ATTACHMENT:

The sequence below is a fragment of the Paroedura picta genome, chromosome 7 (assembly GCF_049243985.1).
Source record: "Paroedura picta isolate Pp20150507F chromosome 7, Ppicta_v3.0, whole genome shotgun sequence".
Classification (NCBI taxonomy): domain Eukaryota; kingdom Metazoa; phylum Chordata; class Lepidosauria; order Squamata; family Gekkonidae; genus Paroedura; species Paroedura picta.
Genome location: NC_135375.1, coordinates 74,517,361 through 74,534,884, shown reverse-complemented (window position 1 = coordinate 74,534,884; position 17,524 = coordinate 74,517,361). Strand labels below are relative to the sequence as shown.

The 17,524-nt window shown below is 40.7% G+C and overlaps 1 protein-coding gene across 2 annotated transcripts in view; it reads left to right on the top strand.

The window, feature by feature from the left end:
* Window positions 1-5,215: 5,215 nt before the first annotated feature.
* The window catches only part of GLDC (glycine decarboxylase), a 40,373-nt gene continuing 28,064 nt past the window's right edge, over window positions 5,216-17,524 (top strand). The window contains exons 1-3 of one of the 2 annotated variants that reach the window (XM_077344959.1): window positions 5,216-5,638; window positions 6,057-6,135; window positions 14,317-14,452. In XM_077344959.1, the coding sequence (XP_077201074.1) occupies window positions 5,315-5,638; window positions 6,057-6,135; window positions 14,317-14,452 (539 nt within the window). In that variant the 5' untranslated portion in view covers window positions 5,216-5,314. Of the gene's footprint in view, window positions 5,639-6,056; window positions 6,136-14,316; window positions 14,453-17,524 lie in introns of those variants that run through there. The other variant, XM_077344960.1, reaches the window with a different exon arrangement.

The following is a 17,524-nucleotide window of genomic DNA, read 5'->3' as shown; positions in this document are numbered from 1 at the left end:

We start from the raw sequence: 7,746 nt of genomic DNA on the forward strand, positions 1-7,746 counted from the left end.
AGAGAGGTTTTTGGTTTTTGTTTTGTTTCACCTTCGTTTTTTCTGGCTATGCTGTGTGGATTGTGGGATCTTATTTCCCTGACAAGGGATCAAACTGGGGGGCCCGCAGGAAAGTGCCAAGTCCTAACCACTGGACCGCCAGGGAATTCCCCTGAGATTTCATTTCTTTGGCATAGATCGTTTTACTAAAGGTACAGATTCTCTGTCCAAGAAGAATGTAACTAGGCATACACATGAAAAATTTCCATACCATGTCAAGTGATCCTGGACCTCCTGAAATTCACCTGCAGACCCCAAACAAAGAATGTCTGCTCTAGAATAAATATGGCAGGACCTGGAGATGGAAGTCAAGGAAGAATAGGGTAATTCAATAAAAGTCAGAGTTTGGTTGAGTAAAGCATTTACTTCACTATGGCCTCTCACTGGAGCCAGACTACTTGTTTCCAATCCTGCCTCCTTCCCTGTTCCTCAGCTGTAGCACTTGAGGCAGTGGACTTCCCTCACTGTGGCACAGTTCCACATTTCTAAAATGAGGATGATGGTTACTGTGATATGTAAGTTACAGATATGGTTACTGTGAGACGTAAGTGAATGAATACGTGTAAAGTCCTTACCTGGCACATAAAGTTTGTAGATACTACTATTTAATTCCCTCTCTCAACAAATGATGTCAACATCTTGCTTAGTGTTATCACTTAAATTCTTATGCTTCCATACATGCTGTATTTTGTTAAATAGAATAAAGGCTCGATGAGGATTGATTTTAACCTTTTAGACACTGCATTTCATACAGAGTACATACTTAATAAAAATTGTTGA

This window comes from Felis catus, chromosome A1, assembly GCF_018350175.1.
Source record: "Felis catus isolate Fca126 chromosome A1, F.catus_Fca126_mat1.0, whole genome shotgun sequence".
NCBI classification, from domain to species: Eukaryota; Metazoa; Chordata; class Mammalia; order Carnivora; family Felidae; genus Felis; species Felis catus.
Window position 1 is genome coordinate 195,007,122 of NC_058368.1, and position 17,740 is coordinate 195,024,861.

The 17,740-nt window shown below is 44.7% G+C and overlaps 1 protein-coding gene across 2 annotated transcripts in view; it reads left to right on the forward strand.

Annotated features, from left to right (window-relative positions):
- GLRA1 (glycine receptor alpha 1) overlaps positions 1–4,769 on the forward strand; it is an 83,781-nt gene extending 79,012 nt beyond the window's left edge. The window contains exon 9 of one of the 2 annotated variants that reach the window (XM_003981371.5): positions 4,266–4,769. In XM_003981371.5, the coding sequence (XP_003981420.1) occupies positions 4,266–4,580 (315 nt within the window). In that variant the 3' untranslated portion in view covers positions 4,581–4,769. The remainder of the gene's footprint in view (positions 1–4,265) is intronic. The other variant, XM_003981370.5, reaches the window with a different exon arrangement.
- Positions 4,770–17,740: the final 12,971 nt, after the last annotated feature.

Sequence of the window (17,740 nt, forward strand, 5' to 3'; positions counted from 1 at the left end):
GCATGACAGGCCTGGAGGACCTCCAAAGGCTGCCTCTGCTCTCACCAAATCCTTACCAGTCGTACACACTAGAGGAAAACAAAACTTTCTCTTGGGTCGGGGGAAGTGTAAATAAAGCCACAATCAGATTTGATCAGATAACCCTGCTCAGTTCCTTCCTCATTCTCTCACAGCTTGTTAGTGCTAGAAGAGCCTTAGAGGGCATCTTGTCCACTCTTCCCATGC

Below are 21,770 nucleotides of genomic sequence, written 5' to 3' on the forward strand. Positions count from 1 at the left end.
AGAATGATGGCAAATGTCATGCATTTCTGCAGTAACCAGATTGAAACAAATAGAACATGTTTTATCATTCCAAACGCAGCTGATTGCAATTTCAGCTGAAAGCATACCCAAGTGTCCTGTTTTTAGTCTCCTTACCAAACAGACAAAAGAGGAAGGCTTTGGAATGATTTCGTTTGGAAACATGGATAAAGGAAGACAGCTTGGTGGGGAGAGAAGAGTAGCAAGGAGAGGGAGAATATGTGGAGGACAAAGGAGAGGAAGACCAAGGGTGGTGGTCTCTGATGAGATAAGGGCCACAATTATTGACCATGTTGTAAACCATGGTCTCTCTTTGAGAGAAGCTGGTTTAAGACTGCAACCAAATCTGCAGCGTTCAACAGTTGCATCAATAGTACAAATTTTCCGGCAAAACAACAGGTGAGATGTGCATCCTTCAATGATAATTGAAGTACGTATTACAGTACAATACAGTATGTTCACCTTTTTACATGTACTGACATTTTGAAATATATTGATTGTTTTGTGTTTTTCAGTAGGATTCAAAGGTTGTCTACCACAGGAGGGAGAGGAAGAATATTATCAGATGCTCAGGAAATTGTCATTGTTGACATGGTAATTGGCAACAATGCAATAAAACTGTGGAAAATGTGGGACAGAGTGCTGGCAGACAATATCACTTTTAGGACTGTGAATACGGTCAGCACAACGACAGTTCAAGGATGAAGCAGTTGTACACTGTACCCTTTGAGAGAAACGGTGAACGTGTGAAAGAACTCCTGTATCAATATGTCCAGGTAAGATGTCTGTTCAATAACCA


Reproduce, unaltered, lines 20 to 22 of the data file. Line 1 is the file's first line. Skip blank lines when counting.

Sequence of the window (17,740 nt, forward strand, 5' to 3'; positions counted from 1 at the left end):
GCATGACAGGCCTGGAGGACCTCCAAAGGCTGCCTCTGCTCTCACCAAATCCTTACCAGTCGTACACACTAGAGGAAAACAAAACTTTCTCTTGGGTCGGGGGAAGTGTAAATAAAGCCACAATCAGATTTGATCAGATAACCCTGCTCAGTTCCTTCCTCATTCTCTCACAGCTTGTTAGTGCTAGAAGAGCCTTAGAGGGCATCTTGTCCACTCTTCCCATGC

Below are 21,770 nucleotides of genomic sequence, written 5' to 3' on the forward strand. Positions count from 1 at the left end.